On March 2, 2018, H.B. 918 was enacted to update Georgia’s conformity date to the IRC “enacted on or before” February 9, 2018.  Georgia’s IRC conformity update also conforms to the federal 80-percent net operating loss limitation, but decouples from the IRC section 163(j) net business interest expense limitation amendments made by the TCJA and applies section 163(j) as it existed prior to the enactment of the TCJA.  Under H.B. 918, Georgia continues to decouple from the provisions of IRC section 168(k).  H.B. 918 makes IRC section 965(a) inclusion amounts eligible for Georgia's 100-percent foreign-source dividends received deduction (DRD), but requires the add-back of the IRC section 965(c) deduction.  Subsequently, on March 27, 2018, S.B. 328 was enacted by which Georgia decouples from the global intangible low tax income (GILTI) provisions of IRC section 951A.  As a result, in addition to making IRC section 965(a) deemed repatriation income qualifying for the Georgia foreign-source dividends received deduction/subtraction (pursuant to H.B. 918, above), S.B. 328 provides the same treatment for "global low-taxed intangible income" under IRC section 951A.  However, as with the IRC section 965(c) participation exemption, the corresponding GILTI foreign derived intangible income (FDII) deduction under IRC section 250 must be added back to federal taxable income for Georgia purposes pursuant to S.B. 328.  The legislation (S.B. 328) is effective for taxable years beginning on and after January 1, 2018.
 
Idaho
Idaho has enacted a number of bills during the first quarter of 2018 that affect the state’s conformity to and decoupling from the TCJA.  Under S.B. 355, for taxable years beginning in 2017 Idaho conforms to the IRC “in effect on” December 21, 2017, so as to not conform to most of the TCJA provisions enacted on December 22, 2017.  Nonetheless, Idaho will conform to IRC sections 213 and 965 as in effect on December 31, 2017.  The new law also requires the add-back of the IRC section 965(c) participation exemption deduction.  Under S.B. 355, Idaho continues to decouple from the provisions of IRC section 168(k).  And on March 12, 2018, H.B. 463 was enacted, which, among other changes, requires the add-back of the foreign-derived intangible income deduction under IRC section 250 effective January 1, 2018.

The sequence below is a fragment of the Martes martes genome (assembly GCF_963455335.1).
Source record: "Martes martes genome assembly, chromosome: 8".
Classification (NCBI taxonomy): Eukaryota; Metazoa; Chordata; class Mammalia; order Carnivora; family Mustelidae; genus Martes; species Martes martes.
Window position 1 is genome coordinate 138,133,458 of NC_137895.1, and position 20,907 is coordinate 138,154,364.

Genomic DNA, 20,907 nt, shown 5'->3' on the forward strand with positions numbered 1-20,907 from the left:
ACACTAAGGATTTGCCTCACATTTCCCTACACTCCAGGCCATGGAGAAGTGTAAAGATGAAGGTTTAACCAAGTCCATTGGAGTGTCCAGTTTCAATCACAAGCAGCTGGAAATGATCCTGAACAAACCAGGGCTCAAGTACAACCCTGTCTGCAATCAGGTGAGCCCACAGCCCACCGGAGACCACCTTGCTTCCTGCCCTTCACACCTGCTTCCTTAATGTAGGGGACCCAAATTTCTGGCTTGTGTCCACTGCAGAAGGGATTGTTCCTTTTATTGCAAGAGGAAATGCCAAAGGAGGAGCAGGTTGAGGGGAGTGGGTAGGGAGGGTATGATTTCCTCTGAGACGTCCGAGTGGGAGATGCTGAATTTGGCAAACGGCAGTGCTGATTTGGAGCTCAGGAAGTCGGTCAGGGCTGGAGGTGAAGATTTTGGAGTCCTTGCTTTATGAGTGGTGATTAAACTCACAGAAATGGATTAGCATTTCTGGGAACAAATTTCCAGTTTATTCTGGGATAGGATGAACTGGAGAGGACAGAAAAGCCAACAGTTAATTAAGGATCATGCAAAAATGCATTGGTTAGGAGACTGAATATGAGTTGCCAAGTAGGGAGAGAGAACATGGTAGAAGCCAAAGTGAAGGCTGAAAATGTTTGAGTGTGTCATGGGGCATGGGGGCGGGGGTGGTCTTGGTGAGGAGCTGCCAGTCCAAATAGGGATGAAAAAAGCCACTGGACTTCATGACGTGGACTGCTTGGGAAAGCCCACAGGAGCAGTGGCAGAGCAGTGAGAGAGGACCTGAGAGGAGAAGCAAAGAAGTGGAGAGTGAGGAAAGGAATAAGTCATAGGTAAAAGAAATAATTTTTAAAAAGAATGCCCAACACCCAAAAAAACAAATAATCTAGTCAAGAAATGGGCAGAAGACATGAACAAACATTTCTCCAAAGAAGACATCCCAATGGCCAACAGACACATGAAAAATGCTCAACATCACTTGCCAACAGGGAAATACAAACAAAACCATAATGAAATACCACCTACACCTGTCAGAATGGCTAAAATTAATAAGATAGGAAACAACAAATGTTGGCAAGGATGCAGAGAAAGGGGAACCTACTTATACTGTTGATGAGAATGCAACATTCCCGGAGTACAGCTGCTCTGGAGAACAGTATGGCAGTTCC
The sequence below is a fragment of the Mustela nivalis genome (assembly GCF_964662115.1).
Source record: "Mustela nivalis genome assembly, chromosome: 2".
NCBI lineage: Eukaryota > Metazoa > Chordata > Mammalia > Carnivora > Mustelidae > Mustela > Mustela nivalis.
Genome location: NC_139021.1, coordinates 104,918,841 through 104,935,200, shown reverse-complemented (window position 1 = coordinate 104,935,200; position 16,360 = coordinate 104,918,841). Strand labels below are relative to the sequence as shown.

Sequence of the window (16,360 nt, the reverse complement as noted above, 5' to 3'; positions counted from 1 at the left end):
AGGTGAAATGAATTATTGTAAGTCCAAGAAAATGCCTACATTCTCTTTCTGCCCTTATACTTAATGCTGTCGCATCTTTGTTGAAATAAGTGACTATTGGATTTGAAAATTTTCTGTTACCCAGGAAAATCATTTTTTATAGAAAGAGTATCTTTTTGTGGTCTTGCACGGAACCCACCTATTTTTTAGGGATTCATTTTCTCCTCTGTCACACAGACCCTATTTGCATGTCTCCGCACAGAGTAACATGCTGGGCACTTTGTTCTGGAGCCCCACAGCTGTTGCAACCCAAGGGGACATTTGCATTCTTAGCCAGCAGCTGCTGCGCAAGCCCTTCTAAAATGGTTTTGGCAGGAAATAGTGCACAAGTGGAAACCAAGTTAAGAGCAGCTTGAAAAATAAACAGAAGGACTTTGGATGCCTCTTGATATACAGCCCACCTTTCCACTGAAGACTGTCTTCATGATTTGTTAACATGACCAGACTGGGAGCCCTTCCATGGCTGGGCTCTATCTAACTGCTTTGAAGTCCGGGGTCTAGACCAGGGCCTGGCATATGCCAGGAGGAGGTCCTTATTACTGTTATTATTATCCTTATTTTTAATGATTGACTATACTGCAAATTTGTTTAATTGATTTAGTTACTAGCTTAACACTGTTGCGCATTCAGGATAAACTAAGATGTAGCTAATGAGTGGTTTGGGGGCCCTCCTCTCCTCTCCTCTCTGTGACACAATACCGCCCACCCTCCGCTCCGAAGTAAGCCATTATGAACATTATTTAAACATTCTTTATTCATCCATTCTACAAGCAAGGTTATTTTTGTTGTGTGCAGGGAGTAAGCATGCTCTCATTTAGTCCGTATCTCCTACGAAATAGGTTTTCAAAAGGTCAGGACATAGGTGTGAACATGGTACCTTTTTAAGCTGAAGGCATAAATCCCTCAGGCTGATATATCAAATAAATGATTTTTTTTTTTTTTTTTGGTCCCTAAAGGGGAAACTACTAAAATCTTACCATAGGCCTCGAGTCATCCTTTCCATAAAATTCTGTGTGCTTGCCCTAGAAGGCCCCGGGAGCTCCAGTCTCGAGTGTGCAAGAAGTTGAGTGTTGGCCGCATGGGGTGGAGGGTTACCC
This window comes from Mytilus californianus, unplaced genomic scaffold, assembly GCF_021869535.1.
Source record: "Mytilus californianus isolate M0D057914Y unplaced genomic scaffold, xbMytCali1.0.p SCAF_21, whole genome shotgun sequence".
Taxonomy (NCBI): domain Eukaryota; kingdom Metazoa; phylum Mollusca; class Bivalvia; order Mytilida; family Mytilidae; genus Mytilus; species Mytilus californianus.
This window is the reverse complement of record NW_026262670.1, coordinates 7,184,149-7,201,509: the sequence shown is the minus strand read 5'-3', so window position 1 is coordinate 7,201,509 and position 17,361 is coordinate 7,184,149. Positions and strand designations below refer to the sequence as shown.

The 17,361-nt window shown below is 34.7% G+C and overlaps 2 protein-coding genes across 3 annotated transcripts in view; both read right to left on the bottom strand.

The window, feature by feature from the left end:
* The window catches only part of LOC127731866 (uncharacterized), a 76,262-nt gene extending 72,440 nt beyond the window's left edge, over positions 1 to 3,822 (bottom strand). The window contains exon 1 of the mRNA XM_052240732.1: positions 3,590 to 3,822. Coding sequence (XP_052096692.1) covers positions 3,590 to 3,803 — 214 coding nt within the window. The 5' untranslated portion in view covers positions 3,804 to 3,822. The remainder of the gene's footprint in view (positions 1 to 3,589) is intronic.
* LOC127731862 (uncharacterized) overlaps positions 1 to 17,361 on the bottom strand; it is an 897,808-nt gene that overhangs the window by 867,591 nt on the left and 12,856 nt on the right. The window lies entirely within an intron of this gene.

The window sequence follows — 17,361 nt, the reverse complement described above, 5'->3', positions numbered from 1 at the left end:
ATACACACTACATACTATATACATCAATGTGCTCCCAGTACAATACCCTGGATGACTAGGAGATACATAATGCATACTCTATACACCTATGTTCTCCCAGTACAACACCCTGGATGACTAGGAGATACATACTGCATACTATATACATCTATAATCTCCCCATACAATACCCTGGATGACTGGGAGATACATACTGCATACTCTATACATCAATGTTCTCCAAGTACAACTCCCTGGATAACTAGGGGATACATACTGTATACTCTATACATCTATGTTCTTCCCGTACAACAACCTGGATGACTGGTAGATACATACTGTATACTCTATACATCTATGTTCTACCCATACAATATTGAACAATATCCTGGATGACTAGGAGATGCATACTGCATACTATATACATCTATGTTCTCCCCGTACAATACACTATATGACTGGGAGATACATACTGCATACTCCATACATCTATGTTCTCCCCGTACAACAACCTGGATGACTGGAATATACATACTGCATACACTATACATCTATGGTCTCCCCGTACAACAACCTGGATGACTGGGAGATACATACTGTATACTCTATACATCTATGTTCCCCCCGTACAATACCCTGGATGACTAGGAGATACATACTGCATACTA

Subsequently, on March 20, 2018, H.B. 624 was enacted, which applies IRC sections 108, 163, 168(e ), 168(i), 179D, 179E, 181, 199, 222 and 451 as in effect on February 9, 2018.  Further, as a result of H.B. 624, the term "Internal Revenue Code" for taxable years beginning on and after January 1, 2018, means the IRC as amended and in effect on January 1, 2018.  Therefore, for the 2017 taxable year, Idaho generally does not conform to the TCJA (except for IRC sections 965 and 213), but does generally conform to the IRC “in effect on” January 1, 2018, for the 2018 and ensuing tax years.
 
Michigan
With S.B. 748, effective February 28, 2018, Michigan now conforms to the IRC “in effect on” January 1, 2018.  As with Michigan’s former IRC conformity statute, taxpayers have the option to apply the IRC in effect for their taxable year (although this option will now only relate to future tax years and a future IRC).  Nonetheless, given the effective date of S.B. 748, any of the TCJA changes that apply to a taxable year ending on or before December 31, 2017 (e.g., IRC section 965), should not apply, as Michigan’s corporate income tax code applied the IRC “in effect on” January 1, 2012 (unless a corporate taxpayer chooses the option to apply the IRC “in effect” for the 2017 taxable year).
 
Michigan similarly updated its IRC conformity date for personal income tax purposes to January 1, 2018.  The state’s former personal income tax IRC conformity date (applicable prior to the effective date of S.B. 748, or before February 28, 2018 or to the 2017 taxable year) was the IRC "in effect on" January 1, 1996, or the IRC in effect for the tax year at the option of the taxpayer.